The Graduate School continually assesses its progress by tracking student-centered metrics including time to degree, the percentage of students in each program that finish their degrees, and placements after finishing a degree program. Additionally, the Graduate School is working to formalize learning assessments to measure how well students are meeting learning objectives. But a high-quality graduate education is not solely focused on the disciplinary degree – it also encompasses the overall training vital to solving problems and analyzing situations, which is why Penn State is facilitating interdisciplinary graduate education. Dual-title, concurrent and options within graduate degrees provide considerable value-added scholarship to broaden students’ employment and career opportunities.

Earlier this spring I spoke at the inaugural Graduate Student Awards Luncheon, and I was reminded of the important role graduate students play in teaching and supporting undergraduate students. I presented Charlene Van Buiten, a Ph.D. candidate in food science, and nine other graduate assistants with the Harold F. Martin Graduate Assistant Outstanding Teaching Award. The undergraduate students that nominated Van Buiten for the award said she is a “hard-working instructor who is willing to provide extra help and support.” According to Van Buiten, “I’ve really enjoyed my opportunities to work closely with undergraduates, who continually inspire and challenge me to become a better instructor.”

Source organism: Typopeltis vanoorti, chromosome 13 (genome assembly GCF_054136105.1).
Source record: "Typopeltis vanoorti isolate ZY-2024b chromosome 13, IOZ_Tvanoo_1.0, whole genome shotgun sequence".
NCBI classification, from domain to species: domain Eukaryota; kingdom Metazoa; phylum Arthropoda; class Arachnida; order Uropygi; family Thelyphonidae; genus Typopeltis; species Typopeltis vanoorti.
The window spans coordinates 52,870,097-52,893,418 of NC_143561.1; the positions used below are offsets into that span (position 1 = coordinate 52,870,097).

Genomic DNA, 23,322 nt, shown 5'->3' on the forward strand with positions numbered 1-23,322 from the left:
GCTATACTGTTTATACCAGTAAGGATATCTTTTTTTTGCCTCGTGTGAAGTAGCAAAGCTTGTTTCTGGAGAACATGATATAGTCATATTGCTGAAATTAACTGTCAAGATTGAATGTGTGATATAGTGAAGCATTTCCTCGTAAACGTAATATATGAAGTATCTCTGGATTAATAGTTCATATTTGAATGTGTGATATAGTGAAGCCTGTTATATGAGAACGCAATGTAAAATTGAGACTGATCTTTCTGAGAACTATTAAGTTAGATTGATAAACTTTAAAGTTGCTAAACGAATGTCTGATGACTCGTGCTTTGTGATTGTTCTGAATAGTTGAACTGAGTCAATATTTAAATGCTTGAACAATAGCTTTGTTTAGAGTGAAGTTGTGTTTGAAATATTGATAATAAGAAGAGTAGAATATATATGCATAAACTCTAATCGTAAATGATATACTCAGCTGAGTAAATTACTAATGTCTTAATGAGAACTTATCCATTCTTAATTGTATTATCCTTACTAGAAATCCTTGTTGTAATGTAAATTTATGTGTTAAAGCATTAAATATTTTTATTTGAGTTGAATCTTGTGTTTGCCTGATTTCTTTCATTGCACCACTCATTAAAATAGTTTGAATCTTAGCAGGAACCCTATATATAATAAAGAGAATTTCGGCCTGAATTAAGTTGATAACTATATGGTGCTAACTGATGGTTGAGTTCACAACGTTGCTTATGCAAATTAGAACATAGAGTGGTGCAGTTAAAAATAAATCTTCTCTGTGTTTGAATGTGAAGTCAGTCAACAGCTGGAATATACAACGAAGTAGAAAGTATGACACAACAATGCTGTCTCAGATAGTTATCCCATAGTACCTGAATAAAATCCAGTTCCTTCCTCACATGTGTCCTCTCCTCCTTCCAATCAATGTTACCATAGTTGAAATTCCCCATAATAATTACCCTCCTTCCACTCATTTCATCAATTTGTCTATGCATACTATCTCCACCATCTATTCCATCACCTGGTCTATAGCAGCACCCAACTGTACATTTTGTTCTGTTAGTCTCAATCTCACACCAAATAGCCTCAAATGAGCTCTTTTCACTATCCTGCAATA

Given their critical role in advancing the teaching, research and learning enterprise of the University, graduate students are major contributors to our research and education mission. We appreciate their commitment and dedication to the success of the University and to the advancement of society through discovery. President Barron, Dean Vasilatos-Younken and I, and indeed many members of the administration, were all graduate students ourselves once and we fully appreciate this vital role that our graduate students play.

Thanks to President Barron, for providing me the opportunity to highlight this important facet of university life.

Nick Jones
Executive Vice President and Provost

COVID-19 Update from Penn State